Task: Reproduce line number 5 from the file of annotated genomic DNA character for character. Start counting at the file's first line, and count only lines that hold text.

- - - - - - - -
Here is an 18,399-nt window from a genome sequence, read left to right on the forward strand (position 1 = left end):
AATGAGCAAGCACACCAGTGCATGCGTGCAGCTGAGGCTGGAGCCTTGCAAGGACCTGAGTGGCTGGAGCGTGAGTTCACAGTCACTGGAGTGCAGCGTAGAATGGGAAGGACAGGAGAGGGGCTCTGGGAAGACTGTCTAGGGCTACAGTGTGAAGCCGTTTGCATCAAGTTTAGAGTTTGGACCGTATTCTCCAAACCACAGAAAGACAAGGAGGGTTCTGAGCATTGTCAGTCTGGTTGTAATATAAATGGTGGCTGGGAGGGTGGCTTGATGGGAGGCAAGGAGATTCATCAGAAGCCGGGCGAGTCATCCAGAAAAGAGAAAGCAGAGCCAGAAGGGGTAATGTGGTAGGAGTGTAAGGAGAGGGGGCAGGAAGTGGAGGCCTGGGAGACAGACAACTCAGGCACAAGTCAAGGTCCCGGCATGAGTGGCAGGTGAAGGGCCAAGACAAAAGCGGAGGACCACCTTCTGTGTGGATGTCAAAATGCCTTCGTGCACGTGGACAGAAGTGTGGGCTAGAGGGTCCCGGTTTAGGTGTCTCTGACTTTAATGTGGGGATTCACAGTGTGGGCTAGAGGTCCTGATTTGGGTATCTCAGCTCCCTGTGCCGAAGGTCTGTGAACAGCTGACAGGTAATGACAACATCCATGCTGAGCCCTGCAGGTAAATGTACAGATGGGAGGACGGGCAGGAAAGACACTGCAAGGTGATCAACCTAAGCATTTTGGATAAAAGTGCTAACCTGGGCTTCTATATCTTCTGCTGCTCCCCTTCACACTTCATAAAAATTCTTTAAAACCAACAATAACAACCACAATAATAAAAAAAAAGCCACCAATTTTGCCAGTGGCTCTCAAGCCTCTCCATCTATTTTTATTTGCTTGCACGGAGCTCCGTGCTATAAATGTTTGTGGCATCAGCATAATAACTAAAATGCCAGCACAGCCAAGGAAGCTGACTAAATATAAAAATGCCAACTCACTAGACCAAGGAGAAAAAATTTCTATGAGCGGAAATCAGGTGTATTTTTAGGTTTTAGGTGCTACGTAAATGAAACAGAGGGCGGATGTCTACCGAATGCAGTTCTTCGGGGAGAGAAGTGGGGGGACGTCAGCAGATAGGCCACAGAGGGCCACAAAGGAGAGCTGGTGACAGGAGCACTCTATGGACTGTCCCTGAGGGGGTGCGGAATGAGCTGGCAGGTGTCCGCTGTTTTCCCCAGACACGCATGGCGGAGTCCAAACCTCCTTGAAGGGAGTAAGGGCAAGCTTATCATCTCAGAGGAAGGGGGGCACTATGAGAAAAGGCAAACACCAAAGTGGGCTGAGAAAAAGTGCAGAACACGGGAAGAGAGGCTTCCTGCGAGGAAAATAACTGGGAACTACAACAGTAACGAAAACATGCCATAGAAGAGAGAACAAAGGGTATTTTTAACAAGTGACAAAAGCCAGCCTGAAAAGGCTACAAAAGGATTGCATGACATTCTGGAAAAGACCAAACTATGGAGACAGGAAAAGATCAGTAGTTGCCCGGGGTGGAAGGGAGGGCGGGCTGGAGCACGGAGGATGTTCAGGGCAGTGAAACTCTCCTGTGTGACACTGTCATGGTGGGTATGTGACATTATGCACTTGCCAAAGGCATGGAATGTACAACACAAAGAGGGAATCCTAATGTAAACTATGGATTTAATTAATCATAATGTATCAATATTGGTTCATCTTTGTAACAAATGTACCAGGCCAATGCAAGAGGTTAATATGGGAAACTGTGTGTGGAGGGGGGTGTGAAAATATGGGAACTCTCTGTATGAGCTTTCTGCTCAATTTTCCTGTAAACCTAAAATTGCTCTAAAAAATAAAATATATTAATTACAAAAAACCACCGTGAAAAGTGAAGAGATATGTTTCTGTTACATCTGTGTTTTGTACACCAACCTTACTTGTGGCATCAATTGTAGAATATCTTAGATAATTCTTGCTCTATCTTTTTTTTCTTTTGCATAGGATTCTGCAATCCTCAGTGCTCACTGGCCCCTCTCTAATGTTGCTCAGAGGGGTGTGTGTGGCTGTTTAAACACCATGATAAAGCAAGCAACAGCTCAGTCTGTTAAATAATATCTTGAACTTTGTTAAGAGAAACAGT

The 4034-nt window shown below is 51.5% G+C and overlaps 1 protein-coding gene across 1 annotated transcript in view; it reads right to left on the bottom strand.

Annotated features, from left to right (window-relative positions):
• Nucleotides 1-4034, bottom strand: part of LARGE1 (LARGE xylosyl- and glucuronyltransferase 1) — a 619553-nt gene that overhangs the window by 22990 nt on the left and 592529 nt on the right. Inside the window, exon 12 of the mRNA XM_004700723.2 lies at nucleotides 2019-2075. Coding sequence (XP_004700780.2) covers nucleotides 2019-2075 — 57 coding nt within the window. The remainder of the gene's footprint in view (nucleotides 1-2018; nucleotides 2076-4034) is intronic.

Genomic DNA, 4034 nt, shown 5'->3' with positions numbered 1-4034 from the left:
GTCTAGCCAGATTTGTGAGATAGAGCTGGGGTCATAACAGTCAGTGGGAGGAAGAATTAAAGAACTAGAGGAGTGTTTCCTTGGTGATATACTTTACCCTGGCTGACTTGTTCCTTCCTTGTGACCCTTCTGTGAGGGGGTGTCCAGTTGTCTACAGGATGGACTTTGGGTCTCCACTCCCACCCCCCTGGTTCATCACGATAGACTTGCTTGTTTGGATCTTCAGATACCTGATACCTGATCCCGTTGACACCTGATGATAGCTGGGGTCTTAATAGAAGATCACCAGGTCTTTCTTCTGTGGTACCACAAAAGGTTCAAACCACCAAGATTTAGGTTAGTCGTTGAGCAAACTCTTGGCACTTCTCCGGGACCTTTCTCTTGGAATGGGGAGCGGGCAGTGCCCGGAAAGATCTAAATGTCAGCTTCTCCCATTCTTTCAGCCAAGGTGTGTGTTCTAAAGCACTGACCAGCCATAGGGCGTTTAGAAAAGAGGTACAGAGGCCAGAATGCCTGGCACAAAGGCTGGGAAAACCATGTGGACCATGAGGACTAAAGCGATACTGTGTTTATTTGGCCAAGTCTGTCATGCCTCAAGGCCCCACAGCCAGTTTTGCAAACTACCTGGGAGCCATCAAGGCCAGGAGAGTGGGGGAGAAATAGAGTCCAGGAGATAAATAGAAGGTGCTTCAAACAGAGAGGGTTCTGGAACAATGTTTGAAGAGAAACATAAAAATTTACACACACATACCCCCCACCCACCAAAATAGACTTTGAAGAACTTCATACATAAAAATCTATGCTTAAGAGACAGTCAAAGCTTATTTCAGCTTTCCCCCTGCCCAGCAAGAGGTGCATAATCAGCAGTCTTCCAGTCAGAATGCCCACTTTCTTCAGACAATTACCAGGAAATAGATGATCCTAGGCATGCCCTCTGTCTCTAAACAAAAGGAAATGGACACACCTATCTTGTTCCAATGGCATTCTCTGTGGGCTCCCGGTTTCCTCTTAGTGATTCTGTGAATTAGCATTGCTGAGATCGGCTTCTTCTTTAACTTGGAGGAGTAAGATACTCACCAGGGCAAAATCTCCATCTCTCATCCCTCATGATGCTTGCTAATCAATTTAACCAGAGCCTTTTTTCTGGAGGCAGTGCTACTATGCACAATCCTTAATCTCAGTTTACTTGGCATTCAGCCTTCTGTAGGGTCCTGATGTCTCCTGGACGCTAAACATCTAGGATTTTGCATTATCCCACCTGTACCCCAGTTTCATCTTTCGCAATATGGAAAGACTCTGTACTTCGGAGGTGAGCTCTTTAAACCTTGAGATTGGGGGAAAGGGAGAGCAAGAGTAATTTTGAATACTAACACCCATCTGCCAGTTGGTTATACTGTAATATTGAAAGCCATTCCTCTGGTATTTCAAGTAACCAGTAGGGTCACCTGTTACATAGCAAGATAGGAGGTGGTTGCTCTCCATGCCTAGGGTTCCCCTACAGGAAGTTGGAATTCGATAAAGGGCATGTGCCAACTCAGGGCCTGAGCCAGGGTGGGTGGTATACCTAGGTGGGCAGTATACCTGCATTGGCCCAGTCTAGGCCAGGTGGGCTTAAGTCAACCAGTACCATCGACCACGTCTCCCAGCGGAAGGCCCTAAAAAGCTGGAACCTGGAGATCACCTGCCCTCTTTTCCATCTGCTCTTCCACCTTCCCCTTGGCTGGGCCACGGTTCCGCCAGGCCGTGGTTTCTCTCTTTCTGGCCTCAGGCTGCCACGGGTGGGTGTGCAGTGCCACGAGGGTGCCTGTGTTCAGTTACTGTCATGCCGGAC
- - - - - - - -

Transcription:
• Nucleotides 1-4034, bottom strand: part of LARGE1 (LARGE xylosyl- and glucuronyltransferase 1) — a 619553-nt gene that overhangs the window by 22990 nt on the left and 592529 nt on the right. Inside the window, exon 12 of the mRNA XM_004700723.2 lies at nucleotides 2019-2075. Coding sequence (XP_004700780.2) covers nucleotides 2019-2075 — 57 coding nt within the window. The remainder of the gene's footprint in view (nucleotides 1-2018; nucleotides 2076-4034) is intronic.